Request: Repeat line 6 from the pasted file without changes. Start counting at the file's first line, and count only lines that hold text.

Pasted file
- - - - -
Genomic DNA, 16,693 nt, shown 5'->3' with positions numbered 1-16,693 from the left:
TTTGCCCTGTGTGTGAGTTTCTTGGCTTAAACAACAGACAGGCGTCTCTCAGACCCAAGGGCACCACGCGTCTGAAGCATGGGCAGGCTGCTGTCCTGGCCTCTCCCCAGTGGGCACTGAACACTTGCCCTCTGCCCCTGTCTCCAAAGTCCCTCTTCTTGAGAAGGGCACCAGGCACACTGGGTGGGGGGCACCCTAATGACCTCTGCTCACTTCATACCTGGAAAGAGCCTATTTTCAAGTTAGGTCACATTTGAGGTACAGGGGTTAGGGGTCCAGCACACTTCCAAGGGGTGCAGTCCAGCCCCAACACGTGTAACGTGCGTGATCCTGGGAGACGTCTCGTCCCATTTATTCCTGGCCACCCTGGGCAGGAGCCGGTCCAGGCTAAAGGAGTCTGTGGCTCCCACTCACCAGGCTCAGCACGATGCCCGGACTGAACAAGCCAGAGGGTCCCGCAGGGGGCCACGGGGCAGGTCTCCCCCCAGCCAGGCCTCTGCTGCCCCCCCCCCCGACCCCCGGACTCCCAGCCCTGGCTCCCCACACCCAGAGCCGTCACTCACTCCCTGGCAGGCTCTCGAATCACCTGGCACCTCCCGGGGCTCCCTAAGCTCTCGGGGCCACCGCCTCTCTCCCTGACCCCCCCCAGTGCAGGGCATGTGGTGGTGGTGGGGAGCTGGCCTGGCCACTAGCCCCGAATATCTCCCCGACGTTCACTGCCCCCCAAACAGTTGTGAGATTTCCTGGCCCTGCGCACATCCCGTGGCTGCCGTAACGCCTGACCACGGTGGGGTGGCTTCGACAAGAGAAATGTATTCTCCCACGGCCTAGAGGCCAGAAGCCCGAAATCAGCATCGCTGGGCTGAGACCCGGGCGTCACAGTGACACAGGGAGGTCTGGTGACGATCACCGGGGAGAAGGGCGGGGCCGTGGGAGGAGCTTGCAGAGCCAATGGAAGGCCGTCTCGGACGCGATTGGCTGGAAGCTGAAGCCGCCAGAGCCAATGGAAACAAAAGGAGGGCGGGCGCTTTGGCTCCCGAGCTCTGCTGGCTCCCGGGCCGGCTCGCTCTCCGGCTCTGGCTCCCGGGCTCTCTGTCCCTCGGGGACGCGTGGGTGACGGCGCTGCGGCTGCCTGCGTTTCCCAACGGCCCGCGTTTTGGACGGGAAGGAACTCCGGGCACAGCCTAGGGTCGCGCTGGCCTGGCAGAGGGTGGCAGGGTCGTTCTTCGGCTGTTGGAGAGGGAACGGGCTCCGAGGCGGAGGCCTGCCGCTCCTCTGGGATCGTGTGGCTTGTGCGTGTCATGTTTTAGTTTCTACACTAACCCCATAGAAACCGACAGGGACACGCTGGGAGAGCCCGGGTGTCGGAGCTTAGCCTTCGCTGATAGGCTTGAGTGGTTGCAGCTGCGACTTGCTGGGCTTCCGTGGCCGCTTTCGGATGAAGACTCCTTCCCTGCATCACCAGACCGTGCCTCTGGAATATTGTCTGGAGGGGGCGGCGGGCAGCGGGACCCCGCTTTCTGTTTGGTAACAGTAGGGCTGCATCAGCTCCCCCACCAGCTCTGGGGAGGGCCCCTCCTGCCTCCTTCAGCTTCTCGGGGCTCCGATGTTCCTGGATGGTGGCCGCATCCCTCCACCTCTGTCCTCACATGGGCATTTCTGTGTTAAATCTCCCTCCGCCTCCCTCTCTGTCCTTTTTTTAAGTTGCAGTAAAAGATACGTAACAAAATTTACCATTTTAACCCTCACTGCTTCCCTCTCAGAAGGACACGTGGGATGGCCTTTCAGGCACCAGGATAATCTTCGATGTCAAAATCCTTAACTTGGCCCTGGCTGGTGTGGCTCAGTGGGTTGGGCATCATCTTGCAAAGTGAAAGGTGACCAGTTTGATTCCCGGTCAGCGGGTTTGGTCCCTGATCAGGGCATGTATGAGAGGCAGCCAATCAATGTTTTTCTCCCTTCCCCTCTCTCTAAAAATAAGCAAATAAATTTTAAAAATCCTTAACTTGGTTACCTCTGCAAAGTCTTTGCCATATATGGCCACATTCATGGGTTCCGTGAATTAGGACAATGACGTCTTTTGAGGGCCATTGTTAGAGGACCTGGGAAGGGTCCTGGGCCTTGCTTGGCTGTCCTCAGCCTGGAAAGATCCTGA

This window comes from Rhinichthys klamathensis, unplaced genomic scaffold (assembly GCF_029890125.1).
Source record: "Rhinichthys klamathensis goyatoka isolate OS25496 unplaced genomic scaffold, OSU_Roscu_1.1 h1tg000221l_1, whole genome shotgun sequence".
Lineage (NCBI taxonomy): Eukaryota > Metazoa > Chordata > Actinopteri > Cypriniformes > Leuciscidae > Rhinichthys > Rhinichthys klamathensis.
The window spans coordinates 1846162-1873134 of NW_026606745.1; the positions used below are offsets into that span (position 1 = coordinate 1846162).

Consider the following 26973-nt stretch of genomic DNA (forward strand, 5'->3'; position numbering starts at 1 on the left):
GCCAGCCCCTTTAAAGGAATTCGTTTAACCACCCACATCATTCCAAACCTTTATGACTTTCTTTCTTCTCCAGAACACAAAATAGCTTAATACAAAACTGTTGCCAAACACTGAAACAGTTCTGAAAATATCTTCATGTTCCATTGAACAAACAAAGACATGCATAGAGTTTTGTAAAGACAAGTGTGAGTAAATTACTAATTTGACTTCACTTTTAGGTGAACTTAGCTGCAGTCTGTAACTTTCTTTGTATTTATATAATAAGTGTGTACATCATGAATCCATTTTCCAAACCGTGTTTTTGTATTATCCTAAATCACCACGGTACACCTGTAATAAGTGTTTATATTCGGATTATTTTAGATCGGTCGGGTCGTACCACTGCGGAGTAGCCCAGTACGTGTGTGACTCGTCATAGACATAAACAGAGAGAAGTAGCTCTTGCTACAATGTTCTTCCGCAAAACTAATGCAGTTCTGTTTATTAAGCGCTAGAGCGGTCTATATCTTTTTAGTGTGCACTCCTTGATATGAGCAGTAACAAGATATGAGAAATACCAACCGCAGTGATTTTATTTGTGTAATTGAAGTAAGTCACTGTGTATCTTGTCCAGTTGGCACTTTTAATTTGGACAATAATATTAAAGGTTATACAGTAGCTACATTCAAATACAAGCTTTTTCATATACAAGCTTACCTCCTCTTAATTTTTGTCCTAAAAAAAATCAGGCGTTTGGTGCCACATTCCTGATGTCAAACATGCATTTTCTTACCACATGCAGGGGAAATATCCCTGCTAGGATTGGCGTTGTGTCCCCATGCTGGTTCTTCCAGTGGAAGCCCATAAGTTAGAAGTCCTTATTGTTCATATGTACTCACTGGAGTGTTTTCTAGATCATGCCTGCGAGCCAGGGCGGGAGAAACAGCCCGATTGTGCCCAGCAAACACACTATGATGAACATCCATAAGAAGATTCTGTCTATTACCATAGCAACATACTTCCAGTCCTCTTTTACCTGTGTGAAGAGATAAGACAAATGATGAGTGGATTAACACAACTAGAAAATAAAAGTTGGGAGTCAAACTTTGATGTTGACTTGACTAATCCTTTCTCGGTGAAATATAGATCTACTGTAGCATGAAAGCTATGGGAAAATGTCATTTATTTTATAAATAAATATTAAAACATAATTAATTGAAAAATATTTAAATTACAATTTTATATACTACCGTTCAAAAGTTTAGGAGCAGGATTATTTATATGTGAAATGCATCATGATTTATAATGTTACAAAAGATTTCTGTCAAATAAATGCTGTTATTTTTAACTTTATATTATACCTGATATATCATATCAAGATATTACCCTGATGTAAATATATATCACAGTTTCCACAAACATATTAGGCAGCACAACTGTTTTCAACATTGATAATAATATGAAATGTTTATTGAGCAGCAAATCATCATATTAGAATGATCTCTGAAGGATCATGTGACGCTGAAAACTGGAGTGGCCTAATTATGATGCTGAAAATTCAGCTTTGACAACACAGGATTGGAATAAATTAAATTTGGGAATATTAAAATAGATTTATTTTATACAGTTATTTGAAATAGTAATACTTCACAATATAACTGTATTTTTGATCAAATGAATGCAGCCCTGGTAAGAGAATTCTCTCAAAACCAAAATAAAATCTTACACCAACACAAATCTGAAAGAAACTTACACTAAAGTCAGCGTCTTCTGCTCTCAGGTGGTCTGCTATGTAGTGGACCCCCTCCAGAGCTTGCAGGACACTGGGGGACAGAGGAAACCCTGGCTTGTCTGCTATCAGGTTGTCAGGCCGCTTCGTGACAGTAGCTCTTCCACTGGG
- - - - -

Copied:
The window spans coordinates 1846162-1873134 of NW_026606745.1; the positions used below are offsets into that span (position 1 = coordinate 1846162).